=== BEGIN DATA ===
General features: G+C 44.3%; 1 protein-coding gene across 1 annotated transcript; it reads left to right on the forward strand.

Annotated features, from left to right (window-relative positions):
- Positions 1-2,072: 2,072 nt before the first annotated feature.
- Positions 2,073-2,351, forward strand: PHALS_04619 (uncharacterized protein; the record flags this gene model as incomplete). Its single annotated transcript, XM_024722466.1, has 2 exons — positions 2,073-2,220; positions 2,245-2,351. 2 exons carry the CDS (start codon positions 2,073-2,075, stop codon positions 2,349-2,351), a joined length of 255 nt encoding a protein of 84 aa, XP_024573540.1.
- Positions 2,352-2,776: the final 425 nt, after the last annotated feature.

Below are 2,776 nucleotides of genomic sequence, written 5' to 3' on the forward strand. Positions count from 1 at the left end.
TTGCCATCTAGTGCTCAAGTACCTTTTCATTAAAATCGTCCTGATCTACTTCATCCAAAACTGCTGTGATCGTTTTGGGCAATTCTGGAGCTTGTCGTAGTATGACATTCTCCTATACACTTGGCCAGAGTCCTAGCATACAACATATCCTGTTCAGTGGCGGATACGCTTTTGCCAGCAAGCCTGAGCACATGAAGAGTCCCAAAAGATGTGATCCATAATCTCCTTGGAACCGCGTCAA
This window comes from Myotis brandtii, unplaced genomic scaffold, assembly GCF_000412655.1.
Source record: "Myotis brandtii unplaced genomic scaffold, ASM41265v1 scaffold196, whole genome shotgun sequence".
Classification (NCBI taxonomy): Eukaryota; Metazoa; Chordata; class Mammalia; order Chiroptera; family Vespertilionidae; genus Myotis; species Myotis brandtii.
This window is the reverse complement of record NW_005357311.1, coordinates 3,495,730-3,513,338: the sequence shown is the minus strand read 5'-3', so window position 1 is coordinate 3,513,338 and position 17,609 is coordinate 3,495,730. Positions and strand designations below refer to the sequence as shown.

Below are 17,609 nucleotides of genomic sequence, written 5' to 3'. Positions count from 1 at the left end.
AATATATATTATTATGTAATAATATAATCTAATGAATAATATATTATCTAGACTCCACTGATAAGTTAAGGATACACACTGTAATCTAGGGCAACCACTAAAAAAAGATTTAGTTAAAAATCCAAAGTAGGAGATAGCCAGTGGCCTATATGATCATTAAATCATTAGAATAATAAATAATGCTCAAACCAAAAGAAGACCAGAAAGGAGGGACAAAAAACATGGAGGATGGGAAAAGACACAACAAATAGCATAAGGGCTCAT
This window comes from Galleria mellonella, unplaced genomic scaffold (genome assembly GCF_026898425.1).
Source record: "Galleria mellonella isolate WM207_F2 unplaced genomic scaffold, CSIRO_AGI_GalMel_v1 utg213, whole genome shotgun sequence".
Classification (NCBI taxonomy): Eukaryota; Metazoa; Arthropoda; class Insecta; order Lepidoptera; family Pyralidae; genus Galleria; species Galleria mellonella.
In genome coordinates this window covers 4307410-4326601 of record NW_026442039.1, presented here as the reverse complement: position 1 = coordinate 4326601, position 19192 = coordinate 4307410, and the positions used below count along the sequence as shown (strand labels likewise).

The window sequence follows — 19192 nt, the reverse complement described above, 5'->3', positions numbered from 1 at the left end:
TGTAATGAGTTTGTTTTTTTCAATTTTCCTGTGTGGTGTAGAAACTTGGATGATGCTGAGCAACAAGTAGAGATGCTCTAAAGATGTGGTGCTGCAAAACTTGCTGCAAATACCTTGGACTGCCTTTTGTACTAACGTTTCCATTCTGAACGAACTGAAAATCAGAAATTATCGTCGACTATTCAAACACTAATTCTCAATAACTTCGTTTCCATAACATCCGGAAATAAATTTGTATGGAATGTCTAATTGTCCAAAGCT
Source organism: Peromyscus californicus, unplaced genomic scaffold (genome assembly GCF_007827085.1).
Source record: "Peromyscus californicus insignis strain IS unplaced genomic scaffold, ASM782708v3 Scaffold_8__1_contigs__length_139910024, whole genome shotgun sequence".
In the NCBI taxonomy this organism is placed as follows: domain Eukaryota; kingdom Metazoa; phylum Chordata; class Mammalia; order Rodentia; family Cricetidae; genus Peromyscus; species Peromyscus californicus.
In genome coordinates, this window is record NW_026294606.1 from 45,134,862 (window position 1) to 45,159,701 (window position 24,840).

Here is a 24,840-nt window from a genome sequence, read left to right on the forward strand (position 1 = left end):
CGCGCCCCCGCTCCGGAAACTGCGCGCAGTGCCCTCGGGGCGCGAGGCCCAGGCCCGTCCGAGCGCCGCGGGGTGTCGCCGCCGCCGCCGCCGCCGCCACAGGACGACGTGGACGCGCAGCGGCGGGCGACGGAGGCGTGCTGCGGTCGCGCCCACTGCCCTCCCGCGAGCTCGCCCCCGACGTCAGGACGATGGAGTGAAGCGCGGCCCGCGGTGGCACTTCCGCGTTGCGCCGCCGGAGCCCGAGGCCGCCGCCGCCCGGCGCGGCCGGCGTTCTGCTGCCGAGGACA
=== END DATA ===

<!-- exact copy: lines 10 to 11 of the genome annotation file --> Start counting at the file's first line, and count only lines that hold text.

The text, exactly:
Classification (NCBI taxonomy): Eukaryota; Metazoa; Chordata; class Mammalia; order Chiroptera; family Vespertilionidae; genus Myotis; species Myotis brandtii.
This window is the reverse complement of record NW_005357311.1, coordinates 3,495,730-3,513,338: the sequence shown is the minus strand read 5'-3', so window position 1 is coordinate 3,513,338 and position 17,609 is coordinate 3,495,730. Positions and strand designations below refer to the sequence as shown.